For three million Americans that suffer from celiac disease or the estimated 14 million on a gluten-free diet, avoiding foods with wheat, rye or barley is a daily ritual. Now, a growing number of everyday products, like lipstick and toothpaste, are being created gluten-free.
After learning she had celiac disease, Caroline Shannon-Karasik wiped gluten off her menu.
“I was experiencing the typical stomach pains and gastrointestinal issues,” said Caroline.
Her diet wasn’t the only thing needing a makeover.
“I was really surprised to find out something like shampoo or toothpaste would have gluten,” she said.
While most of us think gluten is only in food, it’s actually used in medications, cosmetics, oral care, skin care, even children’s toys. Now, a growing number of non-food items are being marketed as gluten-free.
Dr. Joseph Murray of the Mayo Clinic believes the trend is a part of the gluten-free food frenzy.
“Gluten is becoming almost fashionable to avoid,” he said.
For those with celiac disease, gluten-free, non-food products may be necessary. The amount of gluten it takes to do harm varies from person to person.
“Patients who have celiac disease in particular must avoid any source of gluten where the gluten can get into their bodies,” said Dr. Murray.
Experts recommend patients choose lipsticks, mouthwash and toothpaste that are gluten-free.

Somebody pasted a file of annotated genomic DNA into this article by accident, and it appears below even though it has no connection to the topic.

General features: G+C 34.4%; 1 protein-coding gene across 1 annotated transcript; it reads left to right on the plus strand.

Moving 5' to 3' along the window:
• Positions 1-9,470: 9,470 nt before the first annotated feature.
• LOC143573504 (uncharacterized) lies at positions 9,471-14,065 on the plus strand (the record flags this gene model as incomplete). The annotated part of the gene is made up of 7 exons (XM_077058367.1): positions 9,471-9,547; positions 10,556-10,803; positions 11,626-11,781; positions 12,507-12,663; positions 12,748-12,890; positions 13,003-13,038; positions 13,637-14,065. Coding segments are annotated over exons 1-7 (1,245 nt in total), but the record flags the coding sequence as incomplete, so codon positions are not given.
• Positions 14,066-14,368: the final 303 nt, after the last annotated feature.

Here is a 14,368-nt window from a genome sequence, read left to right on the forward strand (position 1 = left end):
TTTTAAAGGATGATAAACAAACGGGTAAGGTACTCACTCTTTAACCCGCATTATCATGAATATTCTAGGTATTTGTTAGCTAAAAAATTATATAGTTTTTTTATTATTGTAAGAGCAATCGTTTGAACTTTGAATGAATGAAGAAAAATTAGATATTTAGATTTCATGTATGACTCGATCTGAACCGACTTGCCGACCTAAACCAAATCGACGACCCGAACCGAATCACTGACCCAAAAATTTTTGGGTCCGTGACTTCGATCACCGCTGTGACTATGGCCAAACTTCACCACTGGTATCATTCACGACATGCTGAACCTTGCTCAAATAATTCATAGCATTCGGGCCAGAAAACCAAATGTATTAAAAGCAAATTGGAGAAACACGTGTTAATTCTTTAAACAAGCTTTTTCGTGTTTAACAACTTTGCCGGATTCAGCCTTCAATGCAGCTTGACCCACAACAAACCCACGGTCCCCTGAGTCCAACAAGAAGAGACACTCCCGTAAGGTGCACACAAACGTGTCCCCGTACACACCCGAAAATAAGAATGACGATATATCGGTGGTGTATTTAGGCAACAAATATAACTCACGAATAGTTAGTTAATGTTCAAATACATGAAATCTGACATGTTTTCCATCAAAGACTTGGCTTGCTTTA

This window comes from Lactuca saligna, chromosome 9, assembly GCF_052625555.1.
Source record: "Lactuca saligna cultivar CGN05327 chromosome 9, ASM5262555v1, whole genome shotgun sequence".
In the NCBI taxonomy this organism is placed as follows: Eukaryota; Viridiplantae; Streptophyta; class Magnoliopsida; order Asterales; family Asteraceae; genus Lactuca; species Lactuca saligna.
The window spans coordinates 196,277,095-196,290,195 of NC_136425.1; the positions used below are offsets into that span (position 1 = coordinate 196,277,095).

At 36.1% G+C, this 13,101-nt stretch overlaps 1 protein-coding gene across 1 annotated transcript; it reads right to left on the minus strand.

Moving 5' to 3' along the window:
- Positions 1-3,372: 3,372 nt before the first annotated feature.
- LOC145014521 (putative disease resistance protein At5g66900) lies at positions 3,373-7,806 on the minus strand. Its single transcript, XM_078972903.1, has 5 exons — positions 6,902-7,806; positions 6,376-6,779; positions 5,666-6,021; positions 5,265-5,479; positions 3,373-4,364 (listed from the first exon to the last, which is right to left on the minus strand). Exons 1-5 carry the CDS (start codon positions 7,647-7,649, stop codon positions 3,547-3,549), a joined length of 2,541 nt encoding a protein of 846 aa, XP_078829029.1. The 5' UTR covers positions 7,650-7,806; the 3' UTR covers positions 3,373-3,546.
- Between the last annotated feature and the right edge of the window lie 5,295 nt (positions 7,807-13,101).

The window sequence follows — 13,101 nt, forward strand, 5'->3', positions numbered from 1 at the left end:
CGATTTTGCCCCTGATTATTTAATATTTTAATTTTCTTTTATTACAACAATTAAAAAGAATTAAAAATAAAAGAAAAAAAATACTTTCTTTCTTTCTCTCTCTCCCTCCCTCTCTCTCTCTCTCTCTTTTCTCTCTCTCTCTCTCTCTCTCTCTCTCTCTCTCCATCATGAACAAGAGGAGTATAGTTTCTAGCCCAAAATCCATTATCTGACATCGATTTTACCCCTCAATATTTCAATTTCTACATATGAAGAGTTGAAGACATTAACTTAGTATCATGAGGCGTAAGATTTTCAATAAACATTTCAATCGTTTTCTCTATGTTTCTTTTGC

For those with celiac disease, when gluten is absorbed by the gastrointestinal tract, symptoms can be triggered, like diarrhea, bloating, headache, abdominal pain and fatigue.
“Even if they’re ingesting gluten and get no symptoms, they can have significant damage to the intestine with ongoing low-level exposure,” said Dr. Murray.
For children with celiac, the rules are a little different. Parents should stick with body lotions, toys, even arts and crafts, that are gluten-free.
“Because children will be children and what’s in their hands will end up in their mouths,” said Dr. Murray.
Gluten-free products are not regulated, but it’s still important to read labels.
“Know the words wheat, rye, and barley and their derivatives, and call manufacturers,” said Alice Bast, President of the National Foundation for Celiac Awareness.
Caroline uses everything from gluten-free lipstick to lip balm.
“It brings me peace of mind,” she said.
If you have a severe allergy to wheat, Dr. Murray says it’s important to avoid products with gluten altogether, even those that are applied to the skin.